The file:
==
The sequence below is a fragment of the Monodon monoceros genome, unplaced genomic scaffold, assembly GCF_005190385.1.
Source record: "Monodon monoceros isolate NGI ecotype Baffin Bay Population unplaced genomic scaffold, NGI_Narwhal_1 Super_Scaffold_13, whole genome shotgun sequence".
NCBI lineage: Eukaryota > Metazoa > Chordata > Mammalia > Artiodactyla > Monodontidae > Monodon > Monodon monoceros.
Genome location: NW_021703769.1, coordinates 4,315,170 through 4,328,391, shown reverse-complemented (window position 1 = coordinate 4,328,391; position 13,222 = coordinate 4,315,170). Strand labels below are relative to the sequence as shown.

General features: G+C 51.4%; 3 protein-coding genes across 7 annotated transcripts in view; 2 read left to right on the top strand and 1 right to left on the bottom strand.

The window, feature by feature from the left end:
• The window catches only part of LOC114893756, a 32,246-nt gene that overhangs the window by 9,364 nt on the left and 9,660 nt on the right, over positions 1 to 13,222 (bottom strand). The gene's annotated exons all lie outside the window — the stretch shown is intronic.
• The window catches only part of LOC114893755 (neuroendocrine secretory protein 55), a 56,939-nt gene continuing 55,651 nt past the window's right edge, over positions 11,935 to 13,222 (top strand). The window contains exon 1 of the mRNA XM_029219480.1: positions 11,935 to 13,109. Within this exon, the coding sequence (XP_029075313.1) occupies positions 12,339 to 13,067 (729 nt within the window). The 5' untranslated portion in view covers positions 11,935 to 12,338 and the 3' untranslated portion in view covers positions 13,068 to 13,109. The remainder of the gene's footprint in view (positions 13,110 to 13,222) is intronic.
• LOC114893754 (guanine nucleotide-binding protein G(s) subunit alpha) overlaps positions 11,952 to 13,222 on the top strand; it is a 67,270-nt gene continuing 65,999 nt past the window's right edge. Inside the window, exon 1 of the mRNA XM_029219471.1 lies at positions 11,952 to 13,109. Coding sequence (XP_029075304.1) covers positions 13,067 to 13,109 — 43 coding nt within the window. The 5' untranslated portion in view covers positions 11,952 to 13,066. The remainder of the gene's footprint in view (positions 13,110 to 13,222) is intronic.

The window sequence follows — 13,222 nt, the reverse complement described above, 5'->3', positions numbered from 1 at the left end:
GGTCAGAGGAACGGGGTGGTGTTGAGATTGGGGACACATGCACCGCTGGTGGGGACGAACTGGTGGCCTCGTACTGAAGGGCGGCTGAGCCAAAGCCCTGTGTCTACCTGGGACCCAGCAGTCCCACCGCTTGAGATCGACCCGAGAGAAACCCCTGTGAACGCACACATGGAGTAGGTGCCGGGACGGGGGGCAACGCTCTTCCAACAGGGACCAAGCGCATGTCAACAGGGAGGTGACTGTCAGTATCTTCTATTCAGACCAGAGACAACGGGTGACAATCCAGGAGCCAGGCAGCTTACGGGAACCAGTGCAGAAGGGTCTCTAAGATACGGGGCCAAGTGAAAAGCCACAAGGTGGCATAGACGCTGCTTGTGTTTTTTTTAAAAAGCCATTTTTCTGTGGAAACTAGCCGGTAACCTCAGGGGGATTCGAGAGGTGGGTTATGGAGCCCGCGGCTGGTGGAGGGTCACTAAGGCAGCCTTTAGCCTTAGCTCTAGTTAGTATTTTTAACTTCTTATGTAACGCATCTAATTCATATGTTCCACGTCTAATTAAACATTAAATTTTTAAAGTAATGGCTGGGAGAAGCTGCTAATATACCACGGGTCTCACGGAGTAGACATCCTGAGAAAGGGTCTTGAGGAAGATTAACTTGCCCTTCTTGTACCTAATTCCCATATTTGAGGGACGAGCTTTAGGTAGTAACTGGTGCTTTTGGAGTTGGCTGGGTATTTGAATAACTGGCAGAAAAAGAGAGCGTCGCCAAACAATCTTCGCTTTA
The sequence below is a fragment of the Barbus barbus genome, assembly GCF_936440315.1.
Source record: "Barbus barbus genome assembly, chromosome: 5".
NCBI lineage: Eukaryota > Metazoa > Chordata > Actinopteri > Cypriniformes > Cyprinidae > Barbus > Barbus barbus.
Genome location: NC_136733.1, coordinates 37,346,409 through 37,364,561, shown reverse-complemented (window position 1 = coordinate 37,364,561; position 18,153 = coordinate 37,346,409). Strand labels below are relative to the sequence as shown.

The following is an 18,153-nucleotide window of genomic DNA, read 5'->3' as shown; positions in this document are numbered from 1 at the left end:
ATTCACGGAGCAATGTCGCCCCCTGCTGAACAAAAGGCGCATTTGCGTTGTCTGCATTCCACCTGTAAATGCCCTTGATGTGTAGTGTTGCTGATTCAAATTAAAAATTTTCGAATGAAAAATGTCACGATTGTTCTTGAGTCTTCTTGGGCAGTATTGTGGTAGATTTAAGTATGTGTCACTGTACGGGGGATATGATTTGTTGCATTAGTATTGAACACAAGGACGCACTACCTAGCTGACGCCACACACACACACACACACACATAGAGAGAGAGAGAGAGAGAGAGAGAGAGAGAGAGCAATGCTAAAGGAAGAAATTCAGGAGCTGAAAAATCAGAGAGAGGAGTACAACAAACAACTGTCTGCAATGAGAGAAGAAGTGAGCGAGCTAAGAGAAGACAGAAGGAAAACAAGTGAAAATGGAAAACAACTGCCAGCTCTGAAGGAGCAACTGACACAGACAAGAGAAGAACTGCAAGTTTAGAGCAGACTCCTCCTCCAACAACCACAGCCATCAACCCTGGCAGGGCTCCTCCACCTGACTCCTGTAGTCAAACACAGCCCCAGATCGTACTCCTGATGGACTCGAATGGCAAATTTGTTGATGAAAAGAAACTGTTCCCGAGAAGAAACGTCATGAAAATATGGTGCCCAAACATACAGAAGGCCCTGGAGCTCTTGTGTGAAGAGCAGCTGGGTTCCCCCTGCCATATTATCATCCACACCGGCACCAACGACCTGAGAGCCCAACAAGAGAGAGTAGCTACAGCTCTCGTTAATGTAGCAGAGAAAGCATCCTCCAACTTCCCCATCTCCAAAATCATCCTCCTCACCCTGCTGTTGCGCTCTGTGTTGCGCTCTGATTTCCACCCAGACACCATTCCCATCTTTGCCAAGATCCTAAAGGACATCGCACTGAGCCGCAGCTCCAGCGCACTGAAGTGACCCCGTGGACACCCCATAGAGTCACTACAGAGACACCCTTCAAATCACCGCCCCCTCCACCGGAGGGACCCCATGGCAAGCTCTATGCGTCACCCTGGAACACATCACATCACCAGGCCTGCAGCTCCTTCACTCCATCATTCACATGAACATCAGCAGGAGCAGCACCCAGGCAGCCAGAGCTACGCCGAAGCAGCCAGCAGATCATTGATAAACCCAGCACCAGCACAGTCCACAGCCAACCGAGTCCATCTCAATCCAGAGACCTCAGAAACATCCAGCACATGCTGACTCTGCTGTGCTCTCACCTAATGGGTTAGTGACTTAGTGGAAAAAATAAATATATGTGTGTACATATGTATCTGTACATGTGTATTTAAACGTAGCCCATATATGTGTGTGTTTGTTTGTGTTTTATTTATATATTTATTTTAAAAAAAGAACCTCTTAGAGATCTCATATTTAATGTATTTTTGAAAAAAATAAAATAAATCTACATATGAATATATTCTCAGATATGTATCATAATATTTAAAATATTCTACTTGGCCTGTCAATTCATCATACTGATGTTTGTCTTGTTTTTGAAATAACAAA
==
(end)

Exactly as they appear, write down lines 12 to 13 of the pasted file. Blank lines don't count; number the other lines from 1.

The sequence below is a fragment of the Barbus barbus genome, assembly GCF_936440315.1.
Source record: "Barbus barbus genome assembly, chromosome: 5".